Ask any of us fellows to describe Hyderabad, and inevitably one of the adjectives will be “chaotic.” Hyderabad is notorious even among Indians for its complete lack of traffic etiquette, in which everyone from the pedestrians to busses to cows thinks they have complete jurisdiction over the road. Walking, biking, and driving as though everyone should get out of your way is not a choice, but the only means to survive in the gnarly traffic congestion. Aside from the traffic, the city’s diverse population offers different languages, religions, and cuisine on every corner. In our schools, cramped classrooms, and constant festival interruptions can also foster a sense of chaos while teaching. Combined, it is a lot for the brain to handle, but rest assured it is never boring. Which is why we have all come to love it.
But that all changed for one day this week. On Tuesday, Rachel and I decided to run an errand. We had class off due to a government-mandated holiday, but different holidays and festivals pop up quite often so we didn’t think much of it. Then we actually walked outside.
Our normally bustling street was entirely deserted. Not a single auto, car, motorbike, or even a stray dog in sight. There were one or two people walking silently, alone, down the block and a man at a nearby samosa stand quietly frying his snacks, but that was it—Hyderabad had shut down. As we walked to the main road, the silence and lack of traffic persisted, and became almost creepy. We made it to the main four-lane road that usually teems with traffic, but on Tuesday we could have walked down the middle of the avenue safely for miles. We quickly realized the errand wasn’t going to happen.
The reason for this shut down was a massive survey of Telangana. It was sort of like a census, but with more economic implications—government workers asked for things like bank account numbers and property owned. It was both to take measure of how many people qualified for welfare programs, but also to fully understand who makes up the state of Telangana and what they need. For the newest state in India, taking note of these statistics will be key to making the state successful in the future.
But in the meantime, students and teachers are especially feeling the growing pains. One of my principals said he feels the current group of students may become a “lost generation” as their schooling may end up riddled with assessments and surveys to better understand how to improve Telangana’s literacy rates and school systems. As Andhra Pradesh and Telangana grapple with dividing electricity between two separate states, frequent power cuts darken classrooms and cut into any digital learning efforts. Teachers are also being tasked with many of these extra efforts. While Rachel and I were able to at least go home and continue lesson planning, teachers at both my schools were appointed to conduct the survey because they are government workers. This meant taking precious days off to knock on citizens’ doors and ensure they had given their information to the government.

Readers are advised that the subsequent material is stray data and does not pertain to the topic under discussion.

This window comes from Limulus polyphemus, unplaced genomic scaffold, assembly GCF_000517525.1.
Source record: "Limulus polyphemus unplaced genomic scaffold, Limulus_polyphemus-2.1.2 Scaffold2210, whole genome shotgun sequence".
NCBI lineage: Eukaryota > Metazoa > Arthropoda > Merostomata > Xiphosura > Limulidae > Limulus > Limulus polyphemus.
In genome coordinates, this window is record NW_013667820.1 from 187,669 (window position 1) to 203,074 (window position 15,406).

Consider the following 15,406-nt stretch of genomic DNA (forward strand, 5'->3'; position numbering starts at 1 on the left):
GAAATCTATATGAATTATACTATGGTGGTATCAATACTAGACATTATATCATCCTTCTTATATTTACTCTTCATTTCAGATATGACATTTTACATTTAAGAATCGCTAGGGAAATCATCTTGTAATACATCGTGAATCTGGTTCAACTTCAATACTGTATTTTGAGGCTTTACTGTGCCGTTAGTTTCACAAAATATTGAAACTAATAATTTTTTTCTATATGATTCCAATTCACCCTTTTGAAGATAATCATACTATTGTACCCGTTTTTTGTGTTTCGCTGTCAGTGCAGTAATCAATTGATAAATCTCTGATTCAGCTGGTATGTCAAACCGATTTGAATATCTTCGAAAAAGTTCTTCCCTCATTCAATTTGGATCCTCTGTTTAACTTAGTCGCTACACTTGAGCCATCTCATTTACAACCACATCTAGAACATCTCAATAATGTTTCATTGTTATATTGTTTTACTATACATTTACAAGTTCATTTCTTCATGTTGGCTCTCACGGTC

Though these steps are necessary for the greater good of the state and students and India, it made me think about how we ensure students learn, even while we search for solutions to education’s issues.
Here in India, being as consistent as possible has been key. Even though the last month has been riddled with holidays, interruptions, and festivals, whenever we show up to class students seem increasingly confident that we aren’t going to let their sometimes helter-skelter schedules get in the way of making films. Talking about it is good too—both with teachers and students. Teachers appreciate a well-deserved sympathetic ear and students are eager to talk about their festival celebrations. Other than that, the basics of being a good teacher apply: be as enthusiastic as possible, encourage thoughts outside of class, convince the students to be as hungry for TMS class as possible—a task not too difficult given they get to take photos and videos most days. Even after a two-week break from Railway Girl’s School due to holidays and an Independence Day celebration, I was so impressed that students jumped right back into their project without missing a beat.
I also think this has implications in the United States, where education reform is a divisive topic. Right now public education is being tested, prodded, and examined from every possible angle by activists, politicians, and business owners. Think about the methods we are trying out as solutions: Common Core, charter schools, Teach for America. Will they work? Many are gambling students’ only education in hopes that these programs make a difference. Who’s to say we may look back one day at kids who are currently in class and call them the “lost generation” of students in the US?
It used to be that thinking about the attempted solutions in the US gave me more worry than hope. I still remain skeptical about most solutions, especially when they come from business-backed initiatives or claim to solve the problems of underserved districts by closing public schools. But being an educator has actually given me faith in one area of education: teachers. If teachers can create a sense of excitement passion and about learning that extends beyond the classroom, students will thrive even if a charter school ends up shutting down or assessments don’t provide conclusive results.
I’m still getting to that point in my own teaching, but I do feel that TMS has curriculum and projects that bring out intrinsic motivation that can carry with students for the rest of their lives. Critical thinking, creativity, and the ability to visually convey ideas far outlast any power cut or missed class. The key anywhere in the world, to me it seems, is supporting teachers that bring that out in their students, regardless of the policy solution of the day.